In response to the second request for payment, the insurance company does not send a check, but a detailed questionnaire:  Was garlic used in seasoning the steak?  Was it necessary to use garlic for this particular recipe?  Did the restaurant ask for permission to use garlic from the insurance company before serving the steak? Why was salt, a less expensive alternative, not used instead? The owner submits the answers, emphasizing that the garlic is part of a secret family recipe that made the restaurant famous.  

The owner waits another week (it has now been 3 weeks since the dinner was served).  The check arrives three and a half weeks after the meal was served.  The check is for $20 and states that it is specifically for the steak.  The check also comes with a letter stating that no billing of the patron may occur for the salad, but no other explanation is enclosed.  No mention is made of the $15 dessert.

The now frustrated restaurant owner calls the provider service number listed in the contract. After five separate phone calls to five different numbers (The harried voice behind phone call number four explains that the insurance company has merged with another insurance company and the phone numbers had all changed last week, sorry for the inconvenience…), the owner gets to ask why, when the contract says the steak will be paid at $45, has the check only been written for $20?  And what happened to the payment for the $10 salad and the $15 dessert?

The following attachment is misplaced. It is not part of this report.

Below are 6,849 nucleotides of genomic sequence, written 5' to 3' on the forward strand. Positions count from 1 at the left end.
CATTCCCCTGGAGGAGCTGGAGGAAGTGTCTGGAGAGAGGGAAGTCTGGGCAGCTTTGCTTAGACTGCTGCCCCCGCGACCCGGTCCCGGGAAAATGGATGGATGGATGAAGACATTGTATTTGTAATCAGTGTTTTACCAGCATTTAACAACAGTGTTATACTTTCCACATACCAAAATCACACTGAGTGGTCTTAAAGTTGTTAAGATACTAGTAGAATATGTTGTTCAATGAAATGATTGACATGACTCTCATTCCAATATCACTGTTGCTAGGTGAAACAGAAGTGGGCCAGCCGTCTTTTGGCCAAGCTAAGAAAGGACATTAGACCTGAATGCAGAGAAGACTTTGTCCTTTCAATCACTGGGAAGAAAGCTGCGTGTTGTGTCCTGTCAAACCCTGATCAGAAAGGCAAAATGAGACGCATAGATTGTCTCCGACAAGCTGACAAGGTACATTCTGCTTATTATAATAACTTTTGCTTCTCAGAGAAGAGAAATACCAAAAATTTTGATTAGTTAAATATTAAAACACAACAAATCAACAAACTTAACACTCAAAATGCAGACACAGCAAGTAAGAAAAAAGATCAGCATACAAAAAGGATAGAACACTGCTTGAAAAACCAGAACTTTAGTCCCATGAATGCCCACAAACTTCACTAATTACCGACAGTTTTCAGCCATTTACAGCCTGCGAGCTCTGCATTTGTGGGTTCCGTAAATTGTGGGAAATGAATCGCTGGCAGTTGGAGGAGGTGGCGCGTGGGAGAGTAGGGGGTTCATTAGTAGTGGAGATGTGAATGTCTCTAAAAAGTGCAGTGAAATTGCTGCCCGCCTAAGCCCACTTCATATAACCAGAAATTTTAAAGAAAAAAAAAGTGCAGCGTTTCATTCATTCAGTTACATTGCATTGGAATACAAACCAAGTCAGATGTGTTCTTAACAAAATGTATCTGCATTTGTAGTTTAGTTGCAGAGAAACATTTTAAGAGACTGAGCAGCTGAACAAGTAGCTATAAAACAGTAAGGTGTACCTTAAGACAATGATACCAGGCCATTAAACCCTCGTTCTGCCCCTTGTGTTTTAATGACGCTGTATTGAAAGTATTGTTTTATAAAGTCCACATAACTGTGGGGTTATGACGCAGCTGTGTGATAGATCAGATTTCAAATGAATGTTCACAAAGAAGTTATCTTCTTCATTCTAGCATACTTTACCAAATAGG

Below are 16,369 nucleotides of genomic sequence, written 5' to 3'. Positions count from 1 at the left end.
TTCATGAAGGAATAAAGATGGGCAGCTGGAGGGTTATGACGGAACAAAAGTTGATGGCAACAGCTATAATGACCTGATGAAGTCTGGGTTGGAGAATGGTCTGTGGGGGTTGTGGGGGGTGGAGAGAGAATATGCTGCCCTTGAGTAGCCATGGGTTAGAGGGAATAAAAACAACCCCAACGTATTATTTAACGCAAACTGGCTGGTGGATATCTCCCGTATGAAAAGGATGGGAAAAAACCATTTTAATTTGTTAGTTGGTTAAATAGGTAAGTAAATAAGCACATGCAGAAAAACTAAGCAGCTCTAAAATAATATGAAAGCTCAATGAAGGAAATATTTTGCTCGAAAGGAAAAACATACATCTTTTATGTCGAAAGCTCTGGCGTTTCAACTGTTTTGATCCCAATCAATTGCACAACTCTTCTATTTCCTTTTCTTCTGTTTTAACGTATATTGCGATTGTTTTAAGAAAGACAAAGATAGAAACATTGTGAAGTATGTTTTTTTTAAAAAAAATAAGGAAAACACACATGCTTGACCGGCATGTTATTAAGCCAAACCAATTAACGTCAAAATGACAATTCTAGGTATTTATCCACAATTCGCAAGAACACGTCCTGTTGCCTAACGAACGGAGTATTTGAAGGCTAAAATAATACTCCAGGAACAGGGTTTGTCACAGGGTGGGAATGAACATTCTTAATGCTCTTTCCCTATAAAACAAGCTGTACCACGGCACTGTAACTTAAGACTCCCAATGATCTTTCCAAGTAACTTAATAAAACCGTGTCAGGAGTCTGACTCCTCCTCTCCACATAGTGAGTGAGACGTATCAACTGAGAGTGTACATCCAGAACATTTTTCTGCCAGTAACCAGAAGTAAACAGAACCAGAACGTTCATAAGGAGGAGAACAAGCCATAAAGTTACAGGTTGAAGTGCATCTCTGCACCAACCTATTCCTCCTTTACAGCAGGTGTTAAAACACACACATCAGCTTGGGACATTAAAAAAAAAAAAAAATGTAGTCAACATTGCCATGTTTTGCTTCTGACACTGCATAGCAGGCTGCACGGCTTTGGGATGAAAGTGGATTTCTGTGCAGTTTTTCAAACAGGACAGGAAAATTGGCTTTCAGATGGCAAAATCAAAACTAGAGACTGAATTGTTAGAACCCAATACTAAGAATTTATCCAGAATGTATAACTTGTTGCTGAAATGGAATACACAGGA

As it turns out, this particular patron’s insurance contract only pays $45 when the patron has reached their deductible, which this patron has not at this time.  The remaining portion of payment for the steak must now be billed by the restaurant to the patron directly.

The $10 for the salad would have been paid if the patron had ordered it on a different day, but, per page 35 in the contract, because it was billed on the same day as the steak, it is considered to be part of the payment for the steak and no extra money can be collected from the patron or the insurance company.  

The dessert, the owner learns, should have had a “modifier” number put with its particular billing code when billed with the steak and the salad.

Realizing that the insurance billing is quite a bit harder than anticipated, the restaurant owner hires a company, who is paid 5% of any money collected to specifically make sure these coding errors do not occur again and follow up on payment rejections.  For an additional $99 per month, the billing company will “scrub” the forms submitted for payment to make sure specific clerical errors will not cause future delays in payment.  

The owner now must lay off the hostess and the bus boy to pay the billing company, so these duties are now added to the waiter’s other responsibilities.